I am busy with my upcoming, free (about 20-page short) Ebook on surviving an encounter with an atheist, so my thoughts are a bit more in that direction, even though this is isn’t our usual subject matter.
(If this doesn’t interest you, skip this.)
Here’s Wikipedia’s summary:
The Ultimate Boeing 747 gambit is a counter-argument to modern versions of the argument from design for the existence of God. It was introduced by Richard Dawkins in chapter 4 of his 2006 book The God Delusion, “Why there almost certainly is no God”.
The argument is a play on the notion of a “tornado sweeping through a junkyard to assemble a Boeing 747” employed to decry abiogenesis and evolution as vastly unlikely and better explained by the existence of a creator god. According to Dawkins, this logic is self-defeating as the theist must now account for the god’s existence and explain whether or how the god was created. In his view, if the existence of highly complex life on Earth is the equivalent of the implausible junkyard Boeing 747, the existence of a highly complex god is the “ultimate Boeing 747” that truly does require the seemingly impossible to explain its existence.
I didn’t read Dawkins’ book and don’t want to go into whether knowledge is an intrinsic “quality” of God, the anthropic principle, etc., but rather to point out that whether his counterargument follows or not is irrelevant, because, firstly, I don’t think there is any “proof” of God’s existence, secondly, because the Argument from Design is no good anyway, and thirdly, God is not a scientific explanation of anything (Yeshayahu Leibowitz).
Postulating a prime mover that is capable of indulging in intelligent design is, in Dawkins’s opinion, “a total abdication of the responsibility to find an explanation”…
But could an explanation be eventually found, even theoretically? If we speak, not of abiogenesis or evolution or the like, but of all everything; the “universe”, then since nothing can be said of the universe itself, the nihilistic quest is vain and misconceived.
Parenthetically, I assume the reason most all “Theist” debaters ignore this point is because they are actually Cursedian idolaters, not believers in one, transcendent God.
I didn’t read Marc Shapiro’s “Limits of Orthodox Theology”, but from the blurb, it sounds like the anonymous Hebrew pamphlet we recently posted here.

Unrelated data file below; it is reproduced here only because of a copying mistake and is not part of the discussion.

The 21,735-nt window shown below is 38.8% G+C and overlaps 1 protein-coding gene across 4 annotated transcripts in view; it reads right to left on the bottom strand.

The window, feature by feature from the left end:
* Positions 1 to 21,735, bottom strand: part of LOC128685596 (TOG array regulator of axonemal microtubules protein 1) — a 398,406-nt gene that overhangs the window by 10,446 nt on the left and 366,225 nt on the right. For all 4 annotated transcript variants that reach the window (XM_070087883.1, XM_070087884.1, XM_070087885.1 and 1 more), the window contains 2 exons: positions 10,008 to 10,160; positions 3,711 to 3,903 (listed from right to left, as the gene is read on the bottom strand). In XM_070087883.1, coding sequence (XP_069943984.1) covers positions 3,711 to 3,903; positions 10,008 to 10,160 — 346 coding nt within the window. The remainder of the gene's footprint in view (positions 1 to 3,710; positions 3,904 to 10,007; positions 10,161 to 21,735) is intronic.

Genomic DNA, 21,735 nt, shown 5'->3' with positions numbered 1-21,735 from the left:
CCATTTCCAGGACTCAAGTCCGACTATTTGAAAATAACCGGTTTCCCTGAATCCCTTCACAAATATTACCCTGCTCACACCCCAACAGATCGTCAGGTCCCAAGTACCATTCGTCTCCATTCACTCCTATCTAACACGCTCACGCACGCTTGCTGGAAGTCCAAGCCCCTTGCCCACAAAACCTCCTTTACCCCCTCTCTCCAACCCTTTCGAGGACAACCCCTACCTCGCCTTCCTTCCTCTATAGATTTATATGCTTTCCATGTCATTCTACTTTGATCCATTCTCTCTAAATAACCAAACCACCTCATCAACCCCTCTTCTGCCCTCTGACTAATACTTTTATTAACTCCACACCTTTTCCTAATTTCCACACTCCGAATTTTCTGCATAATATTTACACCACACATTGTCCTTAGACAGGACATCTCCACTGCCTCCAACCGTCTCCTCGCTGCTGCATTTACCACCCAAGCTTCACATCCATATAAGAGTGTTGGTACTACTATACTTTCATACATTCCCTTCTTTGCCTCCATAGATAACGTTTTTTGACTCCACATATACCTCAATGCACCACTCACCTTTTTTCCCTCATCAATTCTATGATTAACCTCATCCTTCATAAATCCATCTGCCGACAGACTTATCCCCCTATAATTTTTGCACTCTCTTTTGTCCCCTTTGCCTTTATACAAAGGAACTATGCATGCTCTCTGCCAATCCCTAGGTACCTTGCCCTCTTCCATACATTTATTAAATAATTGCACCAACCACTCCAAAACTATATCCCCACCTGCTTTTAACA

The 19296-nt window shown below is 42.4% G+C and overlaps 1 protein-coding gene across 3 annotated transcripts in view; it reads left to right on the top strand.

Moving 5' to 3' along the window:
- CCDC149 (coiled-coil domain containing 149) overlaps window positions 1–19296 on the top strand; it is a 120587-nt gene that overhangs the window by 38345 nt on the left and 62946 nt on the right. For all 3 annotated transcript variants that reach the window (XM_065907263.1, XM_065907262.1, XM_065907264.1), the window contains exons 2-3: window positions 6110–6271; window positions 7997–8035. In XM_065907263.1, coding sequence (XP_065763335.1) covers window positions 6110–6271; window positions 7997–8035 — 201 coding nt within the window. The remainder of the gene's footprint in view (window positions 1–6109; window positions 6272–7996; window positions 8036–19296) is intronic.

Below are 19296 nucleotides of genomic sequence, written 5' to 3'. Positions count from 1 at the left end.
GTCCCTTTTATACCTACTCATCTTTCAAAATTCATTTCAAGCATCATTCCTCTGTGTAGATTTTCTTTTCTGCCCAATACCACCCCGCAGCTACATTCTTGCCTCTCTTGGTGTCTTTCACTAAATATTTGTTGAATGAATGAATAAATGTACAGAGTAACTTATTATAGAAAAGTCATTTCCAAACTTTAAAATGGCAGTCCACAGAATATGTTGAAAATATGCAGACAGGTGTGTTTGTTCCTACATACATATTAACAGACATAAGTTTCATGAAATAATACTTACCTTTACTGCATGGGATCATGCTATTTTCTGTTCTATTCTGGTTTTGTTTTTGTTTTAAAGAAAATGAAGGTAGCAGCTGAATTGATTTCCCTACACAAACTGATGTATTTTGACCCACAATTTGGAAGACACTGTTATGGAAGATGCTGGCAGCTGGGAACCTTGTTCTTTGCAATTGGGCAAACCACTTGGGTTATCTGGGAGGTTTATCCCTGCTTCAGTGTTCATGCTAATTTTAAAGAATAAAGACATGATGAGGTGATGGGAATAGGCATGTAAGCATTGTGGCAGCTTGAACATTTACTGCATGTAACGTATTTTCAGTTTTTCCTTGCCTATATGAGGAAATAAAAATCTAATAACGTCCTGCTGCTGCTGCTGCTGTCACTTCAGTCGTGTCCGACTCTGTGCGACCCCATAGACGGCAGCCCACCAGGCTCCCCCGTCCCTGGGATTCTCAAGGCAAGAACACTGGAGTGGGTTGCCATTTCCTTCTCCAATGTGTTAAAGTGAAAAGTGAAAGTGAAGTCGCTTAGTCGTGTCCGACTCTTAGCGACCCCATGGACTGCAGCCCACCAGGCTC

It is commonly asserted that Maimonides’ famous Thirteen Principles are the last word in Orthodox Jewish theology. This is a very popular notion, and is often repeated by scholars from all camps in Judaism. Yet such a position ignores the long history of Jewish theology in which Maimonides’ Principles have been subject to great dispute. The book begins with a discussion of the significance of the Principles and illustrates how they assumed such a central place in traditional Judaism. Each principle is then considered in turn: the reasons underlying Maimonides’ formulations are expounded and the disputes that have arisen concerning them are discussed in detail. Marc B. Shapiro’s authoritative analysis makes it quite clear that the notion that Maimonides’ Principles are the last word in traditional Jewish theology is a misconception, and that even Maimonides himself was not fully convinced of every aspect of his formulations. Although structured around Maimonides’ Principles, this book can also be seen as an encyclopedia of traditional Jewish thought concerning the central issues of Jewish theology.
The diversity of opinion in Jewish tradition on such issues as God, Creation, and the Revelation of the Torah is sure to surprise readers.
From book summaries I’ve seen (maybe somewhere here), not all of his points are valid, and some are self-admittedly conjectural, but enough is good enough to make his point (and the book itself is probably even better).
בירור דברים בענין שיער שמגיע מבתי ע”ז אשר בהודו
Reprinted with permission.
No, of course not. This doesn’t fit with half the pesukim in any discernible way. Chassidim separate the words, so when it says “King Achashverosh” made a feast for those living in Shushan, it means Avashverosh plus Hashem. Except this adds nothing, because Hashem does everything, anyhow, so you might as well take all words to mean Hashem.
As usual, people rely on a half-quote from a preacher.
Here’s the original Chazal, Esther Rabba 3:10: